Female-focused superannuation fund Verve Super has raised $2.6 million predominantly with female and impact-focused investors.
Verve Super CEO Christina Hobbs they decided to do things differently by seeking to raise capital specifically from people with a passion for women’s economic equality and investors who demonstrated a passion for impact investing in female-led companies.
“In the initial stages of the capital raise, we encountered VCs and networking events filled with investors all looking for the next billion-dollar business,” she said.
“There was often little interest in our purpose as a mission-led business or the unique nature of how we’re supporting women to close the gender wealth gap. It was often impossible to find a common language. So we pivoted, we sought out Australian business women and impact investors who we thought would specifically be interested in what we were doing.”
Hobbs said many of Verve’s backers had never invested in a startup before.
“It took a lot more work as we were often explaining how startup investing worked and what the terms all meant,” she said.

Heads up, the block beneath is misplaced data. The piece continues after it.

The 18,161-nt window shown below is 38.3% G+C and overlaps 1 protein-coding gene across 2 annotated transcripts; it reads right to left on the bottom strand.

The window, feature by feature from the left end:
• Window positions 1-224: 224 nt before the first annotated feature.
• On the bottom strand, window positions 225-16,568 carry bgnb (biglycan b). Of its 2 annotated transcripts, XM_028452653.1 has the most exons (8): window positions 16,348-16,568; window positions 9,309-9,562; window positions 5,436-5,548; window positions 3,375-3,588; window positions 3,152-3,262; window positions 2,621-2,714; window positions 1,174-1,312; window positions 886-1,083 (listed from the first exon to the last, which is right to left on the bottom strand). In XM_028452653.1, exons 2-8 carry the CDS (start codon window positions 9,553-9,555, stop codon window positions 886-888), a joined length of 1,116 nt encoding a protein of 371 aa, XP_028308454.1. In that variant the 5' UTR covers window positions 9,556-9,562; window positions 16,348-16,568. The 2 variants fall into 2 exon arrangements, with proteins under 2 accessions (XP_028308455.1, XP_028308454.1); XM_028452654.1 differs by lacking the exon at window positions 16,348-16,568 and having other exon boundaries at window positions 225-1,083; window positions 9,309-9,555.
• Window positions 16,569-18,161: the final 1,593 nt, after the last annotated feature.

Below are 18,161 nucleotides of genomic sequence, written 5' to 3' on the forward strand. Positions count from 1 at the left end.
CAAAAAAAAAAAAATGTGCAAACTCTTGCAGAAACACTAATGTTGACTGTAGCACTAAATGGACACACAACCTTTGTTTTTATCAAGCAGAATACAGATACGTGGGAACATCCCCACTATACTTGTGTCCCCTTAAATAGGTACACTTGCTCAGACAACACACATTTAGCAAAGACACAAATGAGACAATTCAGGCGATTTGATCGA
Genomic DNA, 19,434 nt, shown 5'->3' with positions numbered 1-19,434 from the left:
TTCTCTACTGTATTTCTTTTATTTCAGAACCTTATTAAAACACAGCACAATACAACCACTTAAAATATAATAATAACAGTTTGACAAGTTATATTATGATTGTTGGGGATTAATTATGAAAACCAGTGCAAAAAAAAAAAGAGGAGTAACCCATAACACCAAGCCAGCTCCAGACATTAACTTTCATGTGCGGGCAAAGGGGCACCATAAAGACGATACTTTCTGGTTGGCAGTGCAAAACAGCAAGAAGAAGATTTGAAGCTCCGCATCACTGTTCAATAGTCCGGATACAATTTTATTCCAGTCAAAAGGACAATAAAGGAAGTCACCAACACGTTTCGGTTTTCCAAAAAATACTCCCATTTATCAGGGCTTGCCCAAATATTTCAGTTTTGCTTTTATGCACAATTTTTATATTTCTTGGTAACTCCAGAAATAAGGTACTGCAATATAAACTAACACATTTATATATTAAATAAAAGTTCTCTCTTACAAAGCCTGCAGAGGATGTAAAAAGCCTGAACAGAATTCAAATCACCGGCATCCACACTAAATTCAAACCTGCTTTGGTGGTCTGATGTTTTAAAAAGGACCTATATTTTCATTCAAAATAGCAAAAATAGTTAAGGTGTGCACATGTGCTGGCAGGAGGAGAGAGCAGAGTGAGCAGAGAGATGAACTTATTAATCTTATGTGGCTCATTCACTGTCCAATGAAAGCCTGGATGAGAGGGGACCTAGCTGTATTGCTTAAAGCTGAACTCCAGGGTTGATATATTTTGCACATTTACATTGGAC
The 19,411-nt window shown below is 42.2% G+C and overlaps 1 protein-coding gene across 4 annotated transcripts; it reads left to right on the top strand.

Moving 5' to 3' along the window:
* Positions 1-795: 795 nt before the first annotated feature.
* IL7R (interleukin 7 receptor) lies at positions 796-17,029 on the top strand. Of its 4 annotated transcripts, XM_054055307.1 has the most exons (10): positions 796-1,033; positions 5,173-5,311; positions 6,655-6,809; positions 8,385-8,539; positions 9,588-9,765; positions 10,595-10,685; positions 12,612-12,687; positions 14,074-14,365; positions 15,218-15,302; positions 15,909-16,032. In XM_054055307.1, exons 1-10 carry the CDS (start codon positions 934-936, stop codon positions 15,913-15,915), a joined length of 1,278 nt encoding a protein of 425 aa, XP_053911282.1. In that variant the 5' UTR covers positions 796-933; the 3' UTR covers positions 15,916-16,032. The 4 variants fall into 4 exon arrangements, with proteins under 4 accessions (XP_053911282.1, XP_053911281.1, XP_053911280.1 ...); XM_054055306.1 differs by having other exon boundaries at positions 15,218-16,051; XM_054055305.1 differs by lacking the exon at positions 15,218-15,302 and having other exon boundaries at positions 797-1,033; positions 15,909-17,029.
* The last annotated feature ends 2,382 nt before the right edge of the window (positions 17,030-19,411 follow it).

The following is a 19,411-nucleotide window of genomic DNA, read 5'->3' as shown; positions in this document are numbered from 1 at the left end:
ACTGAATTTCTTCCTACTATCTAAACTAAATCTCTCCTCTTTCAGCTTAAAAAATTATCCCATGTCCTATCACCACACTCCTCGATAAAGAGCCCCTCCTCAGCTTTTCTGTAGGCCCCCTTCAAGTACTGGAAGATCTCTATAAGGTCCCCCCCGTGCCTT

“However, the conversation with these investors was totally different – they were drilling us on our impact, what we wanted our legacy to be and they were much more exciting conversations for us”.
The investors include philanthropist and chair of AI Media Deanne Weir; human rights lawyer Dalit Kaplan; Without Fear or Farvour founder Pam O’connor; and Jess and Stef Dadon, founders of vegan shoe company TWOOBS.
Businesswoman, Carol Schwartz also joined the round.
“I am a longstanding supporter of female founder-led businesses, and have been so impressed by Verve’s ethos of founded by women, led by women, and tailored for women,” she said.
“Christina and her team have developed a highly commercial business that is tackling the economic inequity so many women face – both at the individual and systemic levels. I am excited to join this journey as an investor and as an advocate for more female leaders in Australia.”
Who Gives a Crap founders Simon Griffiths and Ned Griffith also invested.
Hobbs said it was a really exciting time to be a female founder because it felt like a turning point where more female investors are expressing an interest in investing in female founders.
“Many philanthropists are becoming more engaged in impact investing, business women are looking to give back through their investments, and the wealth of many family offices is also being handed to women,” she said.
“We spoke to a range of investors who told us that they actually prefer to invest in female founders, and we hope through our capital raise that many of our investors will go on to invest in other female-led startups as well.”
Verve Super was founded in 2018 as the first ethical super fund tailored for women by women. The business now has more than 5000 members and $180 million in funds under management.
Its board plans to reinvest all profits over the next five years into servicing and growing the membership base.